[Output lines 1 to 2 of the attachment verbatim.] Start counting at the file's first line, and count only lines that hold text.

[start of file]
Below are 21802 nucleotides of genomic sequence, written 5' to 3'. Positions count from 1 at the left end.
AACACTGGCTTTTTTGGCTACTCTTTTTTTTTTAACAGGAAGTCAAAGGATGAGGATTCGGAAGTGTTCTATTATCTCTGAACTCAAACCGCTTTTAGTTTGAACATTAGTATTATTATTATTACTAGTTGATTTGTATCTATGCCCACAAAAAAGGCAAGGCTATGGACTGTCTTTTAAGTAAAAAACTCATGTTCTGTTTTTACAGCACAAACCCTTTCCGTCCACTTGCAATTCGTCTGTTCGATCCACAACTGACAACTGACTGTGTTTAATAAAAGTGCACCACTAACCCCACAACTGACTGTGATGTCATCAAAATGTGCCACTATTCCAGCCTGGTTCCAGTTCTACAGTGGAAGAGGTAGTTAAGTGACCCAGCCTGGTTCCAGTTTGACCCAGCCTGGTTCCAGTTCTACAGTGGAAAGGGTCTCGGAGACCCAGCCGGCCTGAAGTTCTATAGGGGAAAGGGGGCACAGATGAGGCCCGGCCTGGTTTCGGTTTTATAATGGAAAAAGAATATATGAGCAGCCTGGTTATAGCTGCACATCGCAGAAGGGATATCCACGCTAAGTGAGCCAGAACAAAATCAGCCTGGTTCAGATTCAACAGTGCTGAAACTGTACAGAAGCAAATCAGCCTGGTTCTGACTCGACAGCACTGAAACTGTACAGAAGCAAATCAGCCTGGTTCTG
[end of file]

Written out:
Below are 21802 nucleotides of genomic sequence, written 5' to 3'. Positions count from 1 at the left end.
AACACTGGCTTTTTTGGCTACTCTTTTTTTTTTAACAGGAAGTCAAAGGATGAGGATTCGGAAGTGTTCTATTATCTCTGAACTCAAACCGCTTTTAGTTTGAACATTAGTATTATTATTATTACTAGTTGATTTGTATCTATGCCCACAAAAAAGGCAAGGCTATGGACTGTCTTTTAAGTAAAAAACTCATGTTCTGTTTTTACAGCACAAACCCTTTCCGTCCACTTGCAATTCGTCTGTTCGATCCACAACTGACAACTGACTGTGTTTAATAAAAGTGCACCACTAACCCCACAACTGACTGTGATGTCATCAAAATGTGCCACTATTCCAGCCTGGTTCCAGTTCTACAGTGGAAGAGGTAGTTAAGTGACCCAGCCTGGTTCCAGTTTGACCCAGCCTGGTTCCAGTTCTACAGTGGAAAGGGTCTCGGAGACCCAGCCGGCCTGAAGTTCTATAGGGGAAAGGGGGCACAGATGAGGCCCGGCCTGGTTTCGGTTTTATAATGGAAAAAGAATATATGAGCAGCCTGGTTATAGCTGCACATCGCAGAAGGGATATCCACGCTAAGTGAGCCAGAACAAAATCAGCCTGGTTCAGATTCAACAGTGCTGAAACTGTACAGAAGCAAATCAGCCTGGTTCTGACTCGACAGCACTGAAACTGTACAGAAGCAAATCAGCCTGGTTCTG